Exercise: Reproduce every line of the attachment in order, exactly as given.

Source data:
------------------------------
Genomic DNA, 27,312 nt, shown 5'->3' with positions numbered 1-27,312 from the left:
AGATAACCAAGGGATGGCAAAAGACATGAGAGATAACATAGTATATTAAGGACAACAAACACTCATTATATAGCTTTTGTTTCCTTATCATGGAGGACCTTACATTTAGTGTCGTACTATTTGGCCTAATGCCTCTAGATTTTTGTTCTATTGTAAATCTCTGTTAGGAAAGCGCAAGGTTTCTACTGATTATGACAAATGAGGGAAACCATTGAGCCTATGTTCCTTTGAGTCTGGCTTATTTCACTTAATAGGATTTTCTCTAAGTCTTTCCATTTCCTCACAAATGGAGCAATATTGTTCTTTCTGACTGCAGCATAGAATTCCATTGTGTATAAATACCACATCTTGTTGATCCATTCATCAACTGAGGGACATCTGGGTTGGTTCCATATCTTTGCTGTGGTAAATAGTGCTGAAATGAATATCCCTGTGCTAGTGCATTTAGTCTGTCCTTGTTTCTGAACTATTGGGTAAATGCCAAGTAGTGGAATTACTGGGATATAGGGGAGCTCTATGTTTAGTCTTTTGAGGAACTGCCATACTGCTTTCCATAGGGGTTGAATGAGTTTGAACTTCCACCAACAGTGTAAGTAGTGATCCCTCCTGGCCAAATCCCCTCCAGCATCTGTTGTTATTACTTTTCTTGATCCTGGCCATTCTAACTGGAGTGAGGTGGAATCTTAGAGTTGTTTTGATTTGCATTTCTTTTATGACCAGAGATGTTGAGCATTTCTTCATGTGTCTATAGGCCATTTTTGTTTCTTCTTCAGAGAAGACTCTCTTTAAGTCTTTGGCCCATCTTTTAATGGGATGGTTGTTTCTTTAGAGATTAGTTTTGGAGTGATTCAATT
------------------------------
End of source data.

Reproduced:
Genomic DNA, 27,312 nt, shown 5'->3' with positions numbered 1-27,312 from the left:
AGATAACCAAGGGATGGCAAAAGACATGAGAGATAACATAGTATATTAAGGACAACAAACACTCATTATATAGCTTTTGTTTCCTTATCATGGAGGACCTTACATTTAGTGTCGTACTATTTGGCCTAATGCCTCTAGATTTTTGTTCTATTGTAAATCTCTGTTAGGAAAGCGCAAGGTTTCTACTGATTATGACAAATGAGGGAAACCATTGAGCCTATGTTCCTTTGAGTCTGGCTTATTTCACTTAATAGGATTTTCTCTAAGTCTTTCCATTTCCTCACAAATGGAGCAATATTGTTCTTTCTGACTGCAGCATAGAATTCCATTGTGTATAAATACCACATCTTGTTGATCCATTCATCAACTGAGGGACATCTGGGTTGGTTCCATATCTTTGCTGTGGTAAATAGTGCTGAAATGAATATCCCTGTGCTAGTGCATTTAGTCTGTCCTTGTTTCTGAACTATTGGGTAAATGCCAAGTAGTGGAATTACTGGGATATAGGGGAGCTCTATGTTTAGTCTTTTGAGGAACTGCCATACTGCTTTCCATAGGGGTTGAATGAGTTTGAACTTCCACCAACAGTGTAAGTAGTGATCCCTCCTGGCCAAATCCCCTCCAGCATCTGTTGTTATTACTTTTCTTGATCCTGGCCATTCTAACTGGAGTGAGGTGGAATCTTAGAGTTGTTTTGATTTGCATTTCTTTTATGACCAGAGATGTTGAGCATTTCTTCATGTGTCTATAGGCCATTTTTGTTTCTTCTTCAGAGAAGACTCTCTTTAAGTCTTTGGCCCATCTTTTAATGGGATGGTTGTTTCTTTAGAGATTAGTTTTGGAGTGATTCAATT